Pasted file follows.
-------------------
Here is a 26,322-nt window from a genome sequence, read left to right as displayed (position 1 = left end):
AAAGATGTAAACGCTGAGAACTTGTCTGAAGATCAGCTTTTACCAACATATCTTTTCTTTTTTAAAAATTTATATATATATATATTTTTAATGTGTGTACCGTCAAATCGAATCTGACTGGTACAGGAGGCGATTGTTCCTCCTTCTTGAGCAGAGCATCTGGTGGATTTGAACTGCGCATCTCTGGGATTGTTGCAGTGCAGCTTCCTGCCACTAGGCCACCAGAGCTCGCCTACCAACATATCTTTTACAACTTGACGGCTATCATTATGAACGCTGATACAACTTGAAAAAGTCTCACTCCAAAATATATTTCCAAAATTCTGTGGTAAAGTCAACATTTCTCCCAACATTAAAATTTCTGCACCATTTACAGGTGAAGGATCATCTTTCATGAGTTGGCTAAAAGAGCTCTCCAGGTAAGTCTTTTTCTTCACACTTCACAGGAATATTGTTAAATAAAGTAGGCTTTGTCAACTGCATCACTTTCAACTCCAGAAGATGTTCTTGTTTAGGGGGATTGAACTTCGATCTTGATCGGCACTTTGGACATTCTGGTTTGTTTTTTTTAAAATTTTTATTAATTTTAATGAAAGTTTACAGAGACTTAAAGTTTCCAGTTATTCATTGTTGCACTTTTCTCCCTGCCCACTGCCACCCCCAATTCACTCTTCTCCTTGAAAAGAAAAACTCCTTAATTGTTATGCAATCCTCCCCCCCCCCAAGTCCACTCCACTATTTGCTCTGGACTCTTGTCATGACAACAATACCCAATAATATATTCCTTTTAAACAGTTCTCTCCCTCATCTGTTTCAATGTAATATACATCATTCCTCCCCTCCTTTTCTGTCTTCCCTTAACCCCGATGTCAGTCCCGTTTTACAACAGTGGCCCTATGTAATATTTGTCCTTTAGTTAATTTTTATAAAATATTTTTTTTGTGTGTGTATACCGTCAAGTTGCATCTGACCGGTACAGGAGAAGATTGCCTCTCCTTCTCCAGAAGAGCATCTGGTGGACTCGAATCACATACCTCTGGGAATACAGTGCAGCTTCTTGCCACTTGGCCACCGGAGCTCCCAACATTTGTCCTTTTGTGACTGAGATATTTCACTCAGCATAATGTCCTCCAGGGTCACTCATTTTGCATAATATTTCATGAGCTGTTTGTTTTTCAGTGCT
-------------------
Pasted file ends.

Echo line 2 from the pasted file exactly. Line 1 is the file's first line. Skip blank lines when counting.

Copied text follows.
AAAGATGTAAACGCTGAGAACTTGTCTGAAGATCAGCTTTTACCAACATATCTTTTCTTTTTTAAAAATTTATATATATATATATTTTTAATGTGTGTACCGTCAAATCGAATCTGACTGGTACAGGAGGCGATTGTTCCTCCTTCTTGAGCAGAGCATCTGGTGGATTTGAACTGCGCATCTCTGGGATTGTTGCAGTGCAGCTTCCTGCCACTAGGCCACCAGAGCTCGCCTACCAACATATCTTTTACAACTTGACGGCTATCATTATGAACGCTGATACAACTTGAAAAAGTCTCACTCCAAAATATATTTCCAAAATTCTGTGGTAAAGTCAACATTTCTCCCAACATTAAAATTTCTGCACCATTTACAGGTGAAGGATCATCTTTCATGAGTTGGCTAAAAGAGCTCTCCAGGTAAGTCTTTTTCTTCACACTTCACAGGAATATTGTTAAATAAAGTAGGCTTTGTCAACTGCATCACTTTCAACTCCAGAAGATGTTCTTGTTTAGGGGGATTGAACTTCGATCTTGATCGGCACTTTGGACATTCTGGTTTGTTTTTTTTAAAATTTTTATTAATTTTAATGAAAGTTTACAGAGACTTAAAGTTTCCAGTTATTCATTGTTGCACTTTTCTCCCTGCCCACTGCCACCCCCAATTCACTCTTCTCCTTGAAAAGAAAAACTCCTTAATTGTTATGCAATCCTCCCCCCCCCCAAGTCCACTCCACTATTTGCTCTGGACTCTTGTCATGACAACAATACCCAATAATATATTCCTTTTAAACAGTTCTCTCCCTCATCTGTTTCAATGTAATATACATCATTCCTCCCCTCCTTTTCTGTCTTCCCTTAACCCCGATGTCAGTCCCGTTTTACAACAGTGGCCCTATGTAATATTTGTCCTTTAGTTAATTTTTATAAAATATTTTTTTTGTGTGTGTATACCGTCAAGTTGCATCTGACCGGTACAGGAGAAGATTGCCTCTCCTTCTCCAGAAGAGCATCTGGTGGACTCGAATCACATACCTCTGGGAATACAGTGCAGCTTCTTGCCACTTGGCCACCGGAGCTCCCAACATTTGTCCTTTTGTGACTGAGATATTTCACTCAGCATAATGTCCTCCAGGGTCACTCATTTTGCATAATATTTCATGAGCTGTTTGTTTTTCAGTGCT